"Q. Did you have an arrangement with the bank whereby the property covered by this mortgage might be sold and the proceeds paid to the bank? A. By which this property might be sold and the proceeds paid to the bank? Q. Yes. A. No, sir. Q. Didn't have one? A. No, sir."
¶12 There was some evidence which tended to show such an arrangement. It appears that the reasons stated for directing a verdict was an assumption of the existence of a state of facts upon which there was at most a conflict in the evidence. For this reason the order granting a new trial should be affirmed. But, as another trial must be had, we may observe that the "Bulk Sales Law" applies to the transfer of any portion of a stock of goods, wares, and merchandise otherwise than in ordinary course of trade in the regular and usual prosecution of the transferer's business, or the transfer of an entire such stock in bulk, and that transfers under the act included transfers in payment of a debt, in whole or in part, pledges, mortgages, sales, exchanges and assignments, not including, however, transfers made by executors, administrators, receivers, assignees under voluntary assignment for the benefit of creditors, trustees in bankruptcy, or sales under judicial process.
¶13 This means a transfer of the property by means of or through any of the methods made applicable by the statute, and a mortgage is one of them. But to render a mortgagee liable under the statute, there must be a transfer of the property accomplished by or under the mortgage. This may be done by an actual manual delivery of possession of the property, or by an agreement or arrangement carried out by and between the mortgagor and the mortgagee by which the same effect would be accomplished, such as the court in the journal entry found to have been made in the instant case. But, in the absence of any evidence showing an actual delivery or change of possession, then the question of whether or not any substituted agreement or arrangement was made and carried out is a question of fact for the jury, where the evidence with respect thereto is in conflict.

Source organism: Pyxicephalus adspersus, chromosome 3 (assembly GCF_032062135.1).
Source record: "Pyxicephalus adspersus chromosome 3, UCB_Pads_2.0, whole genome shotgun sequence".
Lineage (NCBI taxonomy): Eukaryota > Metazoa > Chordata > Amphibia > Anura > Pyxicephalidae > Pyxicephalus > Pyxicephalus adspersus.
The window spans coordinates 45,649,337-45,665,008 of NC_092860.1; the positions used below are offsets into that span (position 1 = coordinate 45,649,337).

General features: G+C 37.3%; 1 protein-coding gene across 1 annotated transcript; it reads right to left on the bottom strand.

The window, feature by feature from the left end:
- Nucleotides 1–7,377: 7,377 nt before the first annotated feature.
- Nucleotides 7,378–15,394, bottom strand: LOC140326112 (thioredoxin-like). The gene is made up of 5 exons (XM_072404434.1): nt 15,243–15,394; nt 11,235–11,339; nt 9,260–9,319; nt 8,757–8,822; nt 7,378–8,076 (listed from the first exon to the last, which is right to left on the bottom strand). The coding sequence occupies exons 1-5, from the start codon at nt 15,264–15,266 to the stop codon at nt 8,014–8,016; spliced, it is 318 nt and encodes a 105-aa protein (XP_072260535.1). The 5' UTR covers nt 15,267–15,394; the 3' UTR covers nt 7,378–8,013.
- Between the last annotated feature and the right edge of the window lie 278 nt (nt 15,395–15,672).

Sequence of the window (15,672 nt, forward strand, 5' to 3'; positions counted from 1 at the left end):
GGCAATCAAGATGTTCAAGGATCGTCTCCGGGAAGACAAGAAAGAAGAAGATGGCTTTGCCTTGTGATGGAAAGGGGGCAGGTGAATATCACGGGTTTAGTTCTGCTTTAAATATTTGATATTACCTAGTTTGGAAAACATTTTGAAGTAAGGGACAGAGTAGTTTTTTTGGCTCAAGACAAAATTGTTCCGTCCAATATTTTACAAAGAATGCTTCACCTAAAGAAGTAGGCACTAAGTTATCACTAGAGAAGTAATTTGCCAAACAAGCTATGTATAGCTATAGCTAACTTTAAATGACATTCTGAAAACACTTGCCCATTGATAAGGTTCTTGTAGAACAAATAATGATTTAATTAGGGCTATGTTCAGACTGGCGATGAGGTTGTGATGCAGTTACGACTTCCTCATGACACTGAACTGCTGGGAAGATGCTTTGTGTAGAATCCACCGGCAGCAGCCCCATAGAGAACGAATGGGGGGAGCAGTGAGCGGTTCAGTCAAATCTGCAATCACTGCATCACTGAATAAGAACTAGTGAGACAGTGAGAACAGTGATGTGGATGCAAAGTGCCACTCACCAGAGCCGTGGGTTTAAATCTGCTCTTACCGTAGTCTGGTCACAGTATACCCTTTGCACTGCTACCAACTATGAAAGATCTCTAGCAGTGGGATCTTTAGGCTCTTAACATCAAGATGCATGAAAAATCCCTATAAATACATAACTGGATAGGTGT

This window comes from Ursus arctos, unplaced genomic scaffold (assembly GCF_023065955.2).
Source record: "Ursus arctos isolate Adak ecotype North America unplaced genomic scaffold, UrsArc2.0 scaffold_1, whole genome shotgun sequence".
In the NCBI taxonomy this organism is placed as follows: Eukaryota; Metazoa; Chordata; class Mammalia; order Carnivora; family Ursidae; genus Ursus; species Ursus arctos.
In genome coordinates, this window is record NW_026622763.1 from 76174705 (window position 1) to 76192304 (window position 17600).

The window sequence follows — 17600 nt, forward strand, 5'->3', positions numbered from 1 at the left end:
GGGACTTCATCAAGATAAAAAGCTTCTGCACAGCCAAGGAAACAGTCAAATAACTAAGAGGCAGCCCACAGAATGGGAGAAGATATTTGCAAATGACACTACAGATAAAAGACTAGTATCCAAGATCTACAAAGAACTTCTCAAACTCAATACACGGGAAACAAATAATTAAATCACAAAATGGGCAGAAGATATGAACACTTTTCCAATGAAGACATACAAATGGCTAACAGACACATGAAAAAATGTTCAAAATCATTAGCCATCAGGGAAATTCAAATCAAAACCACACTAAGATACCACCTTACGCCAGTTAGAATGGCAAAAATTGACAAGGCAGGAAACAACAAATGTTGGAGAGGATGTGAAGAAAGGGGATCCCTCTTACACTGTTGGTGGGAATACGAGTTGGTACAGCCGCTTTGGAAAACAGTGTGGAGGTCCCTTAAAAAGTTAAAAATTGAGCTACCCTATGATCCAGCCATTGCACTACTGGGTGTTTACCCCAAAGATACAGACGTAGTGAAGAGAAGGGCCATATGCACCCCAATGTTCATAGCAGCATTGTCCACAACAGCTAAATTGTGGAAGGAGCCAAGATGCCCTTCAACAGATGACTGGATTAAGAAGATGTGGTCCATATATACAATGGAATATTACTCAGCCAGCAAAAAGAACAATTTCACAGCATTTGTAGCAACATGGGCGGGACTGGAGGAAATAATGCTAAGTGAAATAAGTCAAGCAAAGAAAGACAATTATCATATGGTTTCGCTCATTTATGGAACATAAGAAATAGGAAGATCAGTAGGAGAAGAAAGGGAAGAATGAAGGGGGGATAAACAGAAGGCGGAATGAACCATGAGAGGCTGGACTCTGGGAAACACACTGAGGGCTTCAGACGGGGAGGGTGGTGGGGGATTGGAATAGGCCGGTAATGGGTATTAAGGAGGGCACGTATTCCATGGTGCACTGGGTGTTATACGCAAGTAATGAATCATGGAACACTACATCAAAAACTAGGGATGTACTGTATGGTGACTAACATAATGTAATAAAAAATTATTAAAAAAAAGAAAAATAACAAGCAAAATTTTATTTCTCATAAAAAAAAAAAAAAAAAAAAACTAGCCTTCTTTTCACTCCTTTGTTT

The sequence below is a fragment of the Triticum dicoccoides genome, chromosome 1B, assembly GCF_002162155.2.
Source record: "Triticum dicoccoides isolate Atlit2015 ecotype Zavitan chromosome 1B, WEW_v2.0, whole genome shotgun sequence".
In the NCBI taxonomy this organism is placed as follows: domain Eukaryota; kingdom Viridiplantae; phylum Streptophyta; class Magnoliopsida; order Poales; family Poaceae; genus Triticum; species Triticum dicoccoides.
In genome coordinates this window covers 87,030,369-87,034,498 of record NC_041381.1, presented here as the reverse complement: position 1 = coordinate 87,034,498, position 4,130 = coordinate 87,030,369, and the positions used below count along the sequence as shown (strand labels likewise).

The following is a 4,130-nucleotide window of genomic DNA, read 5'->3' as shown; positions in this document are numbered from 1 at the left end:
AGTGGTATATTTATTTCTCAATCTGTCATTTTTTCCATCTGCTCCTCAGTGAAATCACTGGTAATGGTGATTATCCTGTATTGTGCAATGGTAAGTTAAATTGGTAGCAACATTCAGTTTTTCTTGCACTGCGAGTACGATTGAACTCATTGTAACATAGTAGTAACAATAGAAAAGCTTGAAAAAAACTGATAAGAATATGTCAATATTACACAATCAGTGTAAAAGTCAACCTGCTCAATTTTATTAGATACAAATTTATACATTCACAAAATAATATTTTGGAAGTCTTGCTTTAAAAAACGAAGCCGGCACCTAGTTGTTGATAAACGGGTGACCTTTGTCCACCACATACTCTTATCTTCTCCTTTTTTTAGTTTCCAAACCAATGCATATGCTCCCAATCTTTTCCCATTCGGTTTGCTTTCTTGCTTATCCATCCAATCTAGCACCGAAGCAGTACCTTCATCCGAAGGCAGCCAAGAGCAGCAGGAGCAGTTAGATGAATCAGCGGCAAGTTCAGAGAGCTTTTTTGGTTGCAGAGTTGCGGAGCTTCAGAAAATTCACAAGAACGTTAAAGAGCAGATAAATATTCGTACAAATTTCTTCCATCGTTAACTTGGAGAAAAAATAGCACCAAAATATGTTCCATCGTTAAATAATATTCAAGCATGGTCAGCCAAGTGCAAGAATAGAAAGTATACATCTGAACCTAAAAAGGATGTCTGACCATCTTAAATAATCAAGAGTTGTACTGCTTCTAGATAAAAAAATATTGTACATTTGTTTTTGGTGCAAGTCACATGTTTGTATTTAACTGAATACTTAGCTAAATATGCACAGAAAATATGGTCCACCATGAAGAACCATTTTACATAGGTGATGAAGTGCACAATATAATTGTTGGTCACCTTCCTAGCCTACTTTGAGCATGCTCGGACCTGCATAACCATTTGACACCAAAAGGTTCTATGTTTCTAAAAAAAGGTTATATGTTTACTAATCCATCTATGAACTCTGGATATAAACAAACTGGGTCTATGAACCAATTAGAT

¶14 Where the mortgagor remains in possession and sells the property in ordinary course of trade and applies the proceeds as he pleases without an agreement with the mortgagee as to how the proceeds are to be applied, and without dictation from the mortgagee, a transfer within the meaning of the act is not accomplished.
¶15 As a counter proposition, defendant in error assails the amendment of the Bulk Sales Act by section 3, ch. 152, S. L. 1917, whereby mortgages were made applicable as one of the methods of transfer under the statute. It is contended that this amendment is unconstitutional in that the title of the act made no mention of the nature of the amendment of section 2905, R. L. 1910, which the act purported to amend, in that mortgages were not mentioned in the title. This question does not appear to have been raised below or presented to the trial court. The authorities cited by defendant in error do not sustain its contention. There is no substantive matter in the amendment not germane or pertinent to that contained in the original section. The amendment, in so far as mortgages are made one of the applicable methods of transfer, is merely a change of provisions upon the same subject-matter as that contained in the original section, viz., fraudulent transfer of property. The contention therefore cannot be sustained.
¶16 For the reasons stated above, the order granting a new trial is affirmed.